A tael is a denomination of Chinese coins that is larger than one dollar. A few Chinese provinces have minted tael coins since about 1900, but most of these coins you see today are fakes. The polite name is 'Fantasy Coin' but I prefer 'counterfeit.' Unsuspecting people have purchased these large coins for large sums of money, only to find out later that they are not genuine. Bummer.
The coin in our main picture is from this thread on Coin Community forum (click here) about Chinese fakes, and CoinQuest thanks CC member dans3kgt for use of his coin photo.
In the 1970s the US passed a law called the Hobby Protection Act which required all coin replicas to carry the inscription COPY on one side or the other (not the edge). This went a long way toward stopping counterfeit operations in the US. Unfortunately, China has no such law, and counterfeiting houses are in full swing, flooding the market with fake rare coins. It is a BUYER BEWARE time in coin collecting.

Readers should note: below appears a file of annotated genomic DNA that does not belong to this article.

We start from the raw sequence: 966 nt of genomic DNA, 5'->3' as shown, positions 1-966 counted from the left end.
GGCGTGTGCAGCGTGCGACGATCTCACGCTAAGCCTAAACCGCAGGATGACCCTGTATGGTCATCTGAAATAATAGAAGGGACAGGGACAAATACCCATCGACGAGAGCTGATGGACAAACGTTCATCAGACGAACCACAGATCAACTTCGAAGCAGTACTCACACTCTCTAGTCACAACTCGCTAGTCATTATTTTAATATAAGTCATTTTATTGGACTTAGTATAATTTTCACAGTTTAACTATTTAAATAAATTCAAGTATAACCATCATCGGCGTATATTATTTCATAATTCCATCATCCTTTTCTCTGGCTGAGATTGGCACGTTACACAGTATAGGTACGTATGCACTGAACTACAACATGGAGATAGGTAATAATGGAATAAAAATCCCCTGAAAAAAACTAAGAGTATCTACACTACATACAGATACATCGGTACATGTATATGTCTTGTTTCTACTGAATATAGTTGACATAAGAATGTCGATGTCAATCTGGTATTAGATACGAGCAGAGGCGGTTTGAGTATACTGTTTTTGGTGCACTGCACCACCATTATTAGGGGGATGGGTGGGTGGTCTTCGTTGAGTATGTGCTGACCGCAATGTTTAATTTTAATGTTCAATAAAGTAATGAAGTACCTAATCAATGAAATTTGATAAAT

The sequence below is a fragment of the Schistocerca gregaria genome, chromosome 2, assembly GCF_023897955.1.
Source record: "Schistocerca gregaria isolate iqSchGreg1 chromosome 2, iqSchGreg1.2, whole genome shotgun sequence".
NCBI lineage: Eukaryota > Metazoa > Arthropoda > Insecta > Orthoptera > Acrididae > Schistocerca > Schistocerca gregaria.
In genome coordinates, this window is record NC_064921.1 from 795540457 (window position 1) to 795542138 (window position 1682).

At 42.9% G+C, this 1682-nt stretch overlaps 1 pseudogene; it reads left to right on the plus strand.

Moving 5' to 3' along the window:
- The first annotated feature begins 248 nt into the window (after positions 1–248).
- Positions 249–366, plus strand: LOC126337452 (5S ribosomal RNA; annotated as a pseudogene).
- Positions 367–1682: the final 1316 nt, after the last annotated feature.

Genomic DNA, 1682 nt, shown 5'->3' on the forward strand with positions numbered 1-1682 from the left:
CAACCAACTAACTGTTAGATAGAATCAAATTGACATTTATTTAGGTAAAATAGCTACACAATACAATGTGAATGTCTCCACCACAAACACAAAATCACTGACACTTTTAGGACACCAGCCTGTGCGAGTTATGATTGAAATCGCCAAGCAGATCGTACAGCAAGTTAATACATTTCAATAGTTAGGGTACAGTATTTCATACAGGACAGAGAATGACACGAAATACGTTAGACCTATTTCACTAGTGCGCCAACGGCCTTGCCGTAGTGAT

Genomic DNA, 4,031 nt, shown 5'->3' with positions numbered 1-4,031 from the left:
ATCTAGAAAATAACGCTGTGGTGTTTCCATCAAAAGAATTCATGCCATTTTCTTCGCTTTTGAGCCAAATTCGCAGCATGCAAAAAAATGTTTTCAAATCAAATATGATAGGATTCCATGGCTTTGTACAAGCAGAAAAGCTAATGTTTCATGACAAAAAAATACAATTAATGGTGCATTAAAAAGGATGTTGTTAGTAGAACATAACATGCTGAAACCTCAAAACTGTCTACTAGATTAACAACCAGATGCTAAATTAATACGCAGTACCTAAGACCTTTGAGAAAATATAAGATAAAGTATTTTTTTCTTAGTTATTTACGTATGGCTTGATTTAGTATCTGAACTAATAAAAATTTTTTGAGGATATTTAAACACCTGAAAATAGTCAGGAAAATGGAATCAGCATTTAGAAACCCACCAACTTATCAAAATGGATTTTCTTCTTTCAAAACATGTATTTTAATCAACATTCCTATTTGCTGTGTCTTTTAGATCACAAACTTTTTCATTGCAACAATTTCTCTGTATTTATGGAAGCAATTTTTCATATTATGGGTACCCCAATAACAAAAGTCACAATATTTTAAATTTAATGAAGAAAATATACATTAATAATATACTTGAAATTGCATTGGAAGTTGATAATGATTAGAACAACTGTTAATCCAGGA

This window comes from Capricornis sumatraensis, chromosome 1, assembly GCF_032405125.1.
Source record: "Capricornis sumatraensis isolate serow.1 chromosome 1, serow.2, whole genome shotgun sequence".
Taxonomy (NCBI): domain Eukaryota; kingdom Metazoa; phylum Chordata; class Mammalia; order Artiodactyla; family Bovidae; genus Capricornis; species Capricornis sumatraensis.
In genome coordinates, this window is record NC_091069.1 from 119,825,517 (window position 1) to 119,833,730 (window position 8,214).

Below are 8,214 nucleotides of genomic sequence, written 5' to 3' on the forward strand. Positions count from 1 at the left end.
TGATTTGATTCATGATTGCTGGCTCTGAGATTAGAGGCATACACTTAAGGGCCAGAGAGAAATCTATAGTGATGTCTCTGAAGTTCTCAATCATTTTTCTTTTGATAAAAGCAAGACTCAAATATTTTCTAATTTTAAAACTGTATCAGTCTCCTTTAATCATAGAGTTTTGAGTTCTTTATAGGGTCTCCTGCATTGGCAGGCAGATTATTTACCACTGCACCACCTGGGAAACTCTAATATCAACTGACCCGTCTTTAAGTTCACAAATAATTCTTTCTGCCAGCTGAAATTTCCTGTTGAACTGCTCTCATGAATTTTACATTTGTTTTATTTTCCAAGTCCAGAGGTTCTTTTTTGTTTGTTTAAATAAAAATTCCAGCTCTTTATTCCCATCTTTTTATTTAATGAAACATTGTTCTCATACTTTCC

If you want to buy rare coins, especially Chinese rare coins, PLEASE deal only with people you know and trust. The counterfeiters are making lots of money and they put some of that money back into making better counterfeits, so coin authentication is more important than ever. Fakes are worth zero.
If you would like a list of honest, reliable coin dealers, write to us and we'll send you our favorites. But, even, then, build up a relationship of trust with several dealers by buying low-end coins slowly at first.